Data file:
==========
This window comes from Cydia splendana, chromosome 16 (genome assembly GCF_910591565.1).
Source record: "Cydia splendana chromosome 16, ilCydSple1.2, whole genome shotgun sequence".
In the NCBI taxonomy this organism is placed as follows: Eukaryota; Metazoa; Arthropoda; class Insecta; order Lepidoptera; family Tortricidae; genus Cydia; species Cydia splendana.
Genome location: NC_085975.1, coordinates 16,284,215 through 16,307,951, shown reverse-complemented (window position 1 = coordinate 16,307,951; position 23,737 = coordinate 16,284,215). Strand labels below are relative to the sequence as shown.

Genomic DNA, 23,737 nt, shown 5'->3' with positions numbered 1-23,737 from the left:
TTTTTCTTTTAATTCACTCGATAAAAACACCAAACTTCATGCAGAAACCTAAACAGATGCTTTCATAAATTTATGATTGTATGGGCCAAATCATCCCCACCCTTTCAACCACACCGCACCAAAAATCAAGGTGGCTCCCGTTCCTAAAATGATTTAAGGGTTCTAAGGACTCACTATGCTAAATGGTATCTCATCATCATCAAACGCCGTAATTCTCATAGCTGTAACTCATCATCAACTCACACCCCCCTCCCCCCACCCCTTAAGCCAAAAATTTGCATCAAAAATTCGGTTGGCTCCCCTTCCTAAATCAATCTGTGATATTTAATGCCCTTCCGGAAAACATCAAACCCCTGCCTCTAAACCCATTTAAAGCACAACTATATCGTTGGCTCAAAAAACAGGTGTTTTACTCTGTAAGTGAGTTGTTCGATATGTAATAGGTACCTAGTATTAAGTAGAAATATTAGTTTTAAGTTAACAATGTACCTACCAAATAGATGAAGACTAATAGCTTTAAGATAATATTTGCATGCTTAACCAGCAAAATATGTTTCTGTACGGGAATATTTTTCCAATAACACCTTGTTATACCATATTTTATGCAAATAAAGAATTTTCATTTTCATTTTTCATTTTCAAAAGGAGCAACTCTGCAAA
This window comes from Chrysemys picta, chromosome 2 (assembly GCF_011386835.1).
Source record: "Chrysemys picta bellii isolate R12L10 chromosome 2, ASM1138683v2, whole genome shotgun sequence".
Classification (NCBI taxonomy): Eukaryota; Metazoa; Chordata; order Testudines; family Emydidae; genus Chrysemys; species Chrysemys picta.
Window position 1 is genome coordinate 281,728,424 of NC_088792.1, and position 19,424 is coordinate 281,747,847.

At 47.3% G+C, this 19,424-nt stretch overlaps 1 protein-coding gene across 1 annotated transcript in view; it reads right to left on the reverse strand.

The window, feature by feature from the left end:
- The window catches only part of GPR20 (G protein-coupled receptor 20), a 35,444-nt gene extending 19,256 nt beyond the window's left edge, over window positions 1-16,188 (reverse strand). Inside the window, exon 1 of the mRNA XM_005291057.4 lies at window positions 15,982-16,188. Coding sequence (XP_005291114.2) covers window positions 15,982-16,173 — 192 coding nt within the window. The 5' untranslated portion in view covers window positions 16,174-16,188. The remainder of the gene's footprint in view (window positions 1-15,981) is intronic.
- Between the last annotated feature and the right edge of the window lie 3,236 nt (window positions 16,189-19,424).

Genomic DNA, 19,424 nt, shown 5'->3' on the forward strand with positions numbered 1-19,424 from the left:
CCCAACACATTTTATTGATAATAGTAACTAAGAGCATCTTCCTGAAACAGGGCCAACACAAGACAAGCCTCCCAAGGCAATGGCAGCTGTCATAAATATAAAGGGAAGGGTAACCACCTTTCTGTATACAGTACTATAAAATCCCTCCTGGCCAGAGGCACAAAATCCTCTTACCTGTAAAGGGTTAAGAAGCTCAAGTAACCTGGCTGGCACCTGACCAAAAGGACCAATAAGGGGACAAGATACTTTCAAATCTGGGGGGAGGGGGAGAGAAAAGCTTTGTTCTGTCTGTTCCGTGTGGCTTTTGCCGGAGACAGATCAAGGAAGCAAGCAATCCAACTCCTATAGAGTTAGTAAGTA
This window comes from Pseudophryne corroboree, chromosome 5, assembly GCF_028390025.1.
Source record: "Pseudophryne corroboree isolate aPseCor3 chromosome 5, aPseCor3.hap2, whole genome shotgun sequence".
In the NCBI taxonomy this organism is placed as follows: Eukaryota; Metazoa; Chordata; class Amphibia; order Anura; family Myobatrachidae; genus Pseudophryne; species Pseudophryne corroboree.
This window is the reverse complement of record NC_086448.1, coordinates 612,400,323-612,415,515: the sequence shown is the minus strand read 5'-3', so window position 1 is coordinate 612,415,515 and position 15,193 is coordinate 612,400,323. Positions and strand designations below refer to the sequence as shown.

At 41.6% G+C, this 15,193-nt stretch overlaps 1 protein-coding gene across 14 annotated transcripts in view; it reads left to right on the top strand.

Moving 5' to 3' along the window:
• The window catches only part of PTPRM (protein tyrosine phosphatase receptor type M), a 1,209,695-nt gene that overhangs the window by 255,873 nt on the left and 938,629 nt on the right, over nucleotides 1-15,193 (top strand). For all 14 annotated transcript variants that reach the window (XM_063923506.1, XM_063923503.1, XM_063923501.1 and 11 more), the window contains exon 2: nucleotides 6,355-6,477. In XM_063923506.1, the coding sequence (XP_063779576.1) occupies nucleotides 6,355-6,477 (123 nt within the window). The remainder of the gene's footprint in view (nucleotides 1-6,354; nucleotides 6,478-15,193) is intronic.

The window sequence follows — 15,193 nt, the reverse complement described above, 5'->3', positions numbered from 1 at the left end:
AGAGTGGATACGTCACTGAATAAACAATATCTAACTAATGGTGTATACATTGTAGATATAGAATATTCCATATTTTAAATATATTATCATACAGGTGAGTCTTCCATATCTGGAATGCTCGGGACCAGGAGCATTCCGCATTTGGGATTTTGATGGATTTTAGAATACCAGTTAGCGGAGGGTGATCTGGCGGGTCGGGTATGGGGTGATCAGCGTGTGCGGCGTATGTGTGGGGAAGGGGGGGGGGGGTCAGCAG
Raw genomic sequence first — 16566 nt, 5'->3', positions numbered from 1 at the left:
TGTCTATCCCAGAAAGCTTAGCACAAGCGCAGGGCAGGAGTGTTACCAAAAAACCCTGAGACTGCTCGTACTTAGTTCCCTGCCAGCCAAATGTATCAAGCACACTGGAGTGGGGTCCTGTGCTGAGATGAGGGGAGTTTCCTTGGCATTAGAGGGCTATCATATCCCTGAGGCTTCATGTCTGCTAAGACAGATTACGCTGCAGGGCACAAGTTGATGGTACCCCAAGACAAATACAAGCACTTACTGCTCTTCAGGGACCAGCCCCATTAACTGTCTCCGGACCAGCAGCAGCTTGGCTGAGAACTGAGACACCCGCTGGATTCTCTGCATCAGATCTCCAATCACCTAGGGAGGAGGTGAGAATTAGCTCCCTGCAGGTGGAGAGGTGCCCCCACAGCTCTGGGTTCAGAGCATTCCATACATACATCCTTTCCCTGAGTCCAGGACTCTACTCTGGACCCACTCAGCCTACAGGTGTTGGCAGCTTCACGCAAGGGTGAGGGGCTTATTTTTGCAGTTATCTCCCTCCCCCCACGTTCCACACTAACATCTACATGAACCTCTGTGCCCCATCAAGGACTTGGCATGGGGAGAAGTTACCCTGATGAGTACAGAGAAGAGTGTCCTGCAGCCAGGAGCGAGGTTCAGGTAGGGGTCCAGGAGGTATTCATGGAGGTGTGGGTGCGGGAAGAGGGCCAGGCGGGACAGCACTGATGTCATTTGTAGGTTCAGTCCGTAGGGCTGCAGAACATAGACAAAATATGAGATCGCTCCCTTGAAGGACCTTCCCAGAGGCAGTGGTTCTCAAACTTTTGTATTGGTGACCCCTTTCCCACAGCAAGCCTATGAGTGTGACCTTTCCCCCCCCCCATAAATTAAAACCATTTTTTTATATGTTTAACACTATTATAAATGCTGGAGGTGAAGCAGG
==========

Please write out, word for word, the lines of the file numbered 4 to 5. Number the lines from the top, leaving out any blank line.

Genome location: NC_085975.1, coordinates 16,284,215 through 16,307,951, shown reverse-complemented (window position 1 = coordinate 16,307,951; position 23,737 = coordinate 16,284,215). Strand labels below are relative to the sequence as shown.

Genomic DNA, 23,737 nt, shown 5'->3' with positions numbered 1-23,737 from the left: